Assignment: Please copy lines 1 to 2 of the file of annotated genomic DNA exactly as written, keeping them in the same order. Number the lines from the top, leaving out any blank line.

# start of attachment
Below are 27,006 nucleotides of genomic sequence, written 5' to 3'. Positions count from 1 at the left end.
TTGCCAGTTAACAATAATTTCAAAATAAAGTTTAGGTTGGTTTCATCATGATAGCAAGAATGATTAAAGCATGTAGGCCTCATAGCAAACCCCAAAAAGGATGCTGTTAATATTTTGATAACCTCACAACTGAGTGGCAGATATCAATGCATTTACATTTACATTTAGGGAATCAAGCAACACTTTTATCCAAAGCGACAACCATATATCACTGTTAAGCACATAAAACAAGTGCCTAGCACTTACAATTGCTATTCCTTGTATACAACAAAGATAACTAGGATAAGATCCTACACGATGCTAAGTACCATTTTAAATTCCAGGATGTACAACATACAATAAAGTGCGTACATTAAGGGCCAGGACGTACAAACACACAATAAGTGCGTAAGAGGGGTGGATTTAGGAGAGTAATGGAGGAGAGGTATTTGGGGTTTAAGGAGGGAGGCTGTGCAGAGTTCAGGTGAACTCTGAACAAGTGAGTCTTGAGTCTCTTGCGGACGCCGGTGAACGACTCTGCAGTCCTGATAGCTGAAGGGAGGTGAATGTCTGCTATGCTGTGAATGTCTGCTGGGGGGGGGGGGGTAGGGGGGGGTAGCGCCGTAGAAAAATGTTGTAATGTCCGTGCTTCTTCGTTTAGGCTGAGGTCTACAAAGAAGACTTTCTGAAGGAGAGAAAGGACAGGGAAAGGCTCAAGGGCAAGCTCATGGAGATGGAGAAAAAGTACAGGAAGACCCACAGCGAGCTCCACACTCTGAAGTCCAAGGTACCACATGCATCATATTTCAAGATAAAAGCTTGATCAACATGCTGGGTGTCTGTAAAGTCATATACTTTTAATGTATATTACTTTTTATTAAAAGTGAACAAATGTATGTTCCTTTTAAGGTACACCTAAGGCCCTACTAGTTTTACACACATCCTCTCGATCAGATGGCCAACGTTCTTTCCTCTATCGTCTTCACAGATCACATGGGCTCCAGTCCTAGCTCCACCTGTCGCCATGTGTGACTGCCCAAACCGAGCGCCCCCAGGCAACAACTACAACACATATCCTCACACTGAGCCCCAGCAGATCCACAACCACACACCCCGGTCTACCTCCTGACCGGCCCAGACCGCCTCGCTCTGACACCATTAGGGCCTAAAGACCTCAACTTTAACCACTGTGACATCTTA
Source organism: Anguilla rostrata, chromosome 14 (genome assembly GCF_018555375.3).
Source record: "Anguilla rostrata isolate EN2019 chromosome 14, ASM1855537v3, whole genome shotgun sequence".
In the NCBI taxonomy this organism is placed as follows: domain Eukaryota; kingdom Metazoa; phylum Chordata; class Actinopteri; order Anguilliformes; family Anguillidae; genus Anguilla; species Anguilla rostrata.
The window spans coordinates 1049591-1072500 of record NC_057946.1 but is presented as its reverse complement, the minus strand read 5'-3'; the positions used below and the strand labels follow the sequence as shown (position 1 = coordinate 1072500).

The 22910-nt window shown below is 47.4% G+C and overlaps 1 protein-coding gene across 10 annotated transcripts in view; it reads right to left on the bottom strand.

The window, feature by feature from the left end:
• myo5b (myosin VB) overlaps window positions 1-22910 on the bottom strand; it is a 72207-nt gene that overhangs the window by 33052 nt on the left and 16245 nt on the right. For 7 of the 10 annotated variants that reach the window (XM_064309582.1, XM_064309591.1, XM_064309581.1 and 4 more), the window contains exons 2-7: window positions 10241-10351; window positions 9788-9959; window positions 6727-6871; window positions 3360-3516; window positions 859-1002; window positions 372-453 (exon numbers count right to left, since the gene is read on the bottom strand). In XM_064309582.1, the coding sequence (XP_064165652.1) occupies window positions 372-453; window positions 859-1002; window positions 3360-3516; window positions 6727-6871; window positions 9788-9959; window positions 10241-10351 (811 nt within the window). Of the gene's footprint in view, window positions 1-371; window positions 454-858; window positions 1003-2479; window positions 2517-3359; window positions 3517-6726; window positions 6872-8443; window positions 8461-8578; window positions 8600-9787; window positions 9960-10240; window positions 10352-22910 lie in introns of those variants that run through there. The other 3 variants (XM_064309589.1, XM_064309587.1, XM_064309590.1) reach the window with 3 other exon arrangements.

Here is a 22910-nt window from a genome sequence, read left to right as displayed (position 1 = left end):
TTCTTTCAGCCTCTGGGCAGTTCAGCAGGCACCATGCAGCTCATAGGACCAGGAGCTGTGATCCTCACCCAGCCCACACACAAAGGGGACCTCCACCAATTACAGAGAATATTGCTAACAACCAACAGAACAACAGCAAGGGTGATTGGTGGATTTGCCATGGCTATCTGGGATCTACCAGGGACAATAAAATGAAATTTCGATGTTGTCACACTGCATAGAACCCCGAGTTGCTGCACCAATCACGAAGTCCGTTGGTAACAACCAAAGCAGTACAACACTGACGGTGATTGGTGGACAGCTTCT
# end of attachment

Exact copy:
Below are 27,006 nucleotides of genomic sequence, written 5' to 3'. Positions count from 1 at the left end.
TTGCCAGTTAACAATAATTTCAAAATAAAGTTTAGGTTGGTTTCATCATGATAGCAAGAATGATTAAAGCATGTAGGCCTCATAGCAAACCCCAAAAAGGATGCTGTTAATATTTTGATAACCTCACAACTGAGTGGCAGATATCAATGCATTTACATTTACATTTAGGGAATCAAGCAACACTTTTATCCAAAGCGACAACCATATATCACTGTTAAGCACATAAAACAAGTGCCTAGCACTTACAATTGCTATTCCTTGTATACAACAAAGATAACTAGGATAAGATCCTACACGATGCTAAGTACCATTTTAAATTCCAGGATGTACAACATACAATAAAGTGCGTACATTAAGGGCCAGGACGTACAAACACACAATAAGTGCGTAAGAGGGGTGGATTTAGGAGAGTAATGGAGGAGAGGTATTTGGGGTTTAAGGAGGGAGGCTGTGCAGAGTTCAGGTGAACTCTGAACAAGTGAGTCTTGAGTCTCTTGCGGACGCCGGTGAACGACTCTGCAGTCCTGATAGCTGAAGGGAGGTGAATGTCTGCTATGCTGTGAATGTCTGCTGGGGGGGGGGGGGTAGGGGGGGGTAGCGCCGTAGAAAAATGTTGTAATGTCCGTGCTTCTTCGTTTAGGCTGAGGTCTACAAAGAAGACTTTCTGAAGGAGAGAAAGGACAGGGAAAGGCTCAAGGGCAAGCTCATGGAGATGGAGAAAAAGTACAGGAAGACCCACAGCGAGCTCCACACTCTGAAGTCCAAGGTACCACATGCATCATATTTCAAGATAAAAGCTTGATCAACATGCTGGGTGTCTGTAAAGTCATATACTTTTAATGTATATTACTTTTTATTAAAAGTGAACAAATGTATGTTCCTTTTAAGGTACACCTAAGGCCCTACTAGTTTTACACACATCCTCTCGATCAGATGGCCAACGTTCTTTCCTCTATCGTCTTCACAGATCACATGGGCTCCAGTCCTAGCTCCACCTGTCGCCATGTGTGACTGCCCAAACCGAGCGCCCCCAGGCAACAACTACAACACATATCCTCACACTGAGCCCCAGCAGATCCACAACCACACACCCCGGTCTACCTCCTGACCGGCCCAGACCGCCTCGCTCTGACACCATTAGGGCCTAAAGACCTCAACTTTAACCACTGTGACATCTTA